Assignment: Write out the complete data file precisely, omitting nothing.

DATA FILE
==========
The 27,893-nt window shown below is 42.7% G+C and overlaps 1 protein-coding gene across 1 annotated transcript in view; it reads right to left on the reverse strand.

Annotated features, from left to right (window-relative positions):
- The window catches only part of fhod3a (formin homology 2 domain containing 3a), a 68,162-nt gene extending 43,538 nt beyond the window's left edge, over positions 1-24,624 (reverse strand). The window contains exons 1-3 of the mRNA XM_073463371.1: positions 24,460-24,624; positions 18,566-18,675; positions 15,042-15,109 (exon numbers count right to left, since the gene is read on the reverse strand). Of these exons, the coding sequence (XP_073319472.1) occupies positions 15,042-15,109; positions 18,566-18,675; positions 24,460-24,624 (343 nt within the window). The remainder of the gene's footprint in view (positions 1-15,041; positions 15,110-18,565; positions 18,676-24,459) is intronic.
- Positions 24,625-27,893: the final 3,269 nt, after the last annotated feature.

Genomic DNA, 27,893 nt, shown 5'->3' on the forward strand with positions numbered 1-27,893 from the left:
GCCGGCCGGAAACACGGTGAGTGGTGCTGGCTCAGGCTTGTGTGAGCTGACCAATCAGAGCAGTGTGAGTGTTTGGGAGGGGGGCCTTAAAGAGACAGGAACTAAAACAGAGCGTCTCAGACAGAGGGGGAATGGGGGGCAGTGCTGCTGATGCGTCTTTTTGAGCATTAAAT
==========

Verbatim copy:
The 27,893-nt window shown below is 42.7% G+C and overlaps 1 protein-coding gene across 1 annotated transcript in view; it reads right to left on the reverse strand.

Annotated features, from left to right (window-relative positions):
- The window catches only part of fhod3a (formin homology 2 domain containing 3a), a 68,162-nt gene extending 43,538 nt beyond the window's left edge, over positions 1-24,624 (reverse strand). The window contains exons 1-3 of the mRNA XM_073463371.1: positions 24,460-24,624; positions 18,566-18,675; positions 15,042-15,109 (exon numbers count right to left, since the gene is read on the reverse strand). Of these exons, the coding sequence (XP_073319472.1) occupies positions 15,042-15,109; positions 18,566-18,675; positions 24,460-24,624 (343 nt within the window). The remainder of the gene's footprint in view (positions 1-15,041; positions 15,110-18,565; positions 18,676-24,459) is intronic.
- Positions 24,625-27,893: the final 3,269 nt, after the last annotated feature.

Genomic DNA, 27,893 nt, shown 5'->3' on the forward strand with positions numbered 1-27,893 from the left:
GCCGGCCGGAAACACGGTGAGTGGTGCTGGCTCAGGCTTGTGTGAGCTGACCAATCAGAGCAGTGTGAGTGTTTGGGAGGGGGGCCTTAAAGAGACAGGAACTAAAACAGAGCGTCTCAGACAGAGGGGGAATGGGGGGCAGTGCTGCTGATGCGTCTTTTTGAGCATTAAAT